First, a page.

R. Sean Morrison, MD, has been appointed the Ellen and Howard C. Katz Chair of the Brookdale Department of Geriatrics and Palliative Medicine at the Icahn School of Medicine at Mount Sinai (ISMMS).

– Mount Sinai Health System

Alliance Data Donates $1 Million to Nationwide Children’s Hospital

Alliance Data Systems Corporation (NYSE: ADS) today announced its Columbus, Ohio-based card services business presented a $1 million gift to Nationwide Children’s Hospital, building on the company’s nearly two decades of support for the healthcar...

– Nationwide Children's Hospital

National Comprehensive Cancer Network Hits One Million Registered Users Accessing the NCCN Guidelines® and Related Content

Growing NCCN registration numbers help ensure that new cancer treatment developments reach patients worldwide.

– National Comprehensive Cancer Network® (NCCN®)

Wake Forest Baptist Medical Center, UNC Health Care Sign Letter of Intent Regarding Ownership of High Point Regional Health

Wake Forest Baptist Medical Center and UNC Health Care, the parent organization of High Point Regional Health, have signed a Letter of Intent in which Wake Forest Baptist would acquire and integrate High Point Regional and its affiliates into their r...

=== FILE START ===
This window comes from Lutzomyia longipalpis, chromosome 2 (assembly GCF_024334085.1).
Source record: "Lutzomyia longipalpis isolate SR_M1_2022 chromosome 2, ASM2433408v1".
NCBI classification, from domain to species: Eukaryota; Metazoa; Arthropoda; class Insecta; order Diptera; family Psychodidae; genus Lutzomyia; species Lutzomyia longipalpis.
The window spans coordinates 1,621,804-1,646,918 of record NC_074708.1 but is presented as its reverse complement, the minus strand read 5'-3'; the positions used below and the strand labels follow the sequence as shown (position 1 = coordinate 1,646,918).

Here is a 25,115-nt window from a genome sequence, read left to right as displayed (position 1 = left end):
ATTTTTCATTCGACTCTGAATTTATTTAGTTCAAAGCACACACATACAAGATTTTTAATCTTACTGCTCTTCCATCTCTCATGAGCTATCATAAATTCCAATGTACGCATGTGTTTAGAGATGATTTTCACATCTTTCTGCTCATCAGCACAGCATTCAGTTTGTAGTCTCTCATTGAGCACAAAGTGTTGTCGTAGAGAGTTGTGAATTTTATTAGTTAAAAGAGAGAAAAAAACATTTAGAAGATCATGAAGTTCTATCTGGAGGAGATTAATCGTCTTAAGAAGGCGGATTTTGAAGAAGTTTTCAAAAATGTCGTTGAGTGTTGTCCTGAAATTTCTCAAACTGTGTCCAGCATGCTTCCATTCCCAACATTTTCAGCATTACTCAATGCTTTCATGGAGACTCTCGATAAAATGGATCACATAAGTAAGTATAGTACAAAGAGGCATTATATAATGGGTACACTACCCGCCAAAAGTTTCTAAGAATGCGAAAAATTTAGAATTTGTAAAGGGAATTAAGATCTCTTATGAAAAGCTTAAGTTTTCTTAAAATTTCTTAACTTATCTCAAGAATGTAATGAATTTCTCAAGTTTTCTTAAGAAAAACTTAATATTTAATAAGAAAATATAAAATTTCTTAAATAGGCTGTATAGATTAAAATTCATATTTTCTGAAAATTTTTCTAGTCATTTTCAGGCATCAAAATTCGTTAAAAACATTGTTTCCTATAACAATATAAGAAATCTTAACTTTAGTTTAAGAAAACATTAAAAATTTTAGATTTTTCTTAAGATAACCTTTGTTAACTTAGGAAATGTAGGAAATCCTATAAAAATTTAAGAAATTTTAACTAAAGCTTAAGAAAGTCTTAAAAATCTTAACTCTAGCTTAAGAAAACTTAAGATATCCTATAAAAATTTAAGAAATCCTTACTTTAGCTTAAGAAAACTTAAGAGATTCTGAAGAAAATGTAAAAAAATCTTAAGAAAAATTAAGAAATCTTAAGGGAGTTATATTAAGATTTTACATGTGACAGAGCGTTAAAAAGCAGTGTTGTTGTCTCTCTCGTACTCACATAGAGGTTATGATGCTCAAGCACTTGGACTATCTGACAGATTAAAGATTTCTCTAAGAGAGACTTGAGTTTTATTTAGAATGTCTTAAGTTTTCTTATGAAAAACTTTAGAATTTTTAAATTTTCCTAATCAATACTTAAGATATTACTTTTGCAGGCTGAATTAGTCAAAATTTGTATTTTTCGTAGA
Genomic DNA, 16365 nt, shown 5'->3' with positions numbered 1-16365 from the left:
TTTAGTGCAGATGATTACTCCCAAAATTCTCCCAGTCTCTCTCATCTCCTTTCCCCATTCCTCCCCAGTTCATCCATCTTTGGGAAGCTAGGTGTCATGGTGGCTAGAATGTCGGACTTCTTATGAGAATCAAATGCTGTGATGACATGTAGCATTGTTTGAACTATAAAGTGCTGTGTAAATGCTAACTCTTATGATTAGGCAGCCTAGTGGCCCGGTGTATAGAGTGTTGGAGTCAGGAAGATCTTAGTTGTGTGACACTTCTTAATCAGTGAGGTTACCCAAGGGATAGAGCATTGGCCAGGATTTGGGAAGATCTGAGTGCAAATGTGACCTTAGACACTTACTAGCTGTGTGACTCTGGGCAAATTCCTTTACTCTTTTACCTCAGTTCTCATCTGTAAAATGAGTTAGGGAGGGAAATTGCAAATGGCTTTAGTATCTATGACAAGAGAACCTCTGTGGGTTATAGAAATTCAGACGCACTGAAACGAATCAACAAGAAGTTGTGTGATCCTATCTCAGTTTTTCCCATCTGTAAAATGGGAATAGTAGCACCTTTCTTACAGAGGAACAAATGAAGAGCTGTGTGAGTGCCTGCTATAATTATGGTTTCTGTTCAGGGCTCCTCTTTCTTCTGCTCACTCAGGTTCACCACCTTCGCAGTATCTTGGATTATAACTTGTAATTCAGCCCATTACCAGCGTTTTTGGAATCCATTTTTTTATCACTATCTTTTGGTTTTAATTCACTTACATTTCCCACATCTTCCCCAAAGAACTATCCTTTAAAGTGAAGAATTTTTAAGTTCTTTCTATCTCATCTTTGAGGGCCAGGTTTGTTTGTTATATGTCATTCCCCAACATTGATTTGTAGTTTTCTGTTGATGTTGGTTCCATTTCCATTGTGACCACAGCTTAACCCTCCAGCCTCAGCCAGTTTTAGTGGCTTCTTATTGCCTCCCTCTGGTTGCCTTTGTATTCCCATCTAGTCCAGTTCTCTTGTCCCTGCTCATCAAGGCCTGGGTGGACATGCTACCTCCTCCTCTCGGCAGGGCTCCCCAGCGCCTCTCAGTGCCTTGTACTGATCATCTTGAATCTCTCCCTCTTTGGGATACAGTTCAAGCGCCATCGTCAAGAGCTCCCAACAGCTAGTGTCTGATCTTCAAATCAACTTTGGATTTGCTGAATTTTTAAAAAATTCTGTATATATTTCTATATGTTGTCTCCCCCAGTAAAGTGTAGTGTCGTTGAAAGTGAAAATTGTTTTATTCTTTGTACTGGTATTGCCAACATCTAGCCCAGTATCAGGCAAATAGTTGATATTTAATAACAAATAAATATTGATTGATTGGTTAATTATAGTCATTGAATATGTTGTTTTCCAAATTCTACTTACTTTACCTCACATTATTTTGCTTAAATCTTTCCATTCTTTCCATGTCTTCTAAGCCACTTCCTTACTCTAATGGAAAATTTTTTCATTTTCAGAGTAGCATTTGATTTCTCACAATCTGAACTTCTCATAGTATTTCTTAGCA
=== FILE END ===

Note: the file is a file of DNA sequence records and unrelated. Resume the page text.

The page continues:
– Wake Forest Baptist Medical Center

Multi-Site Study Will Examine Cognitive Behavior Therapy for Traumatic Brain Injury-Induced Seizures.

A new study funded by the DOD hopes to shed new light on the mechanism behind seizures associated with post-traumatic epilepsy and psychogenic nonepileptic seizures.

– University of Alabama at Birmingham

DoD, W81XWH-17-1-0619

TREDS Gets Traction to Improve Traffic Safety, Reduce Impaired Driving

Researchers at University of California San Diego School of Medicine have expanded a statewide program called Training, Research and Education Driving Safety (TREDS) with the goal of reducing deaths from vehicular crashes.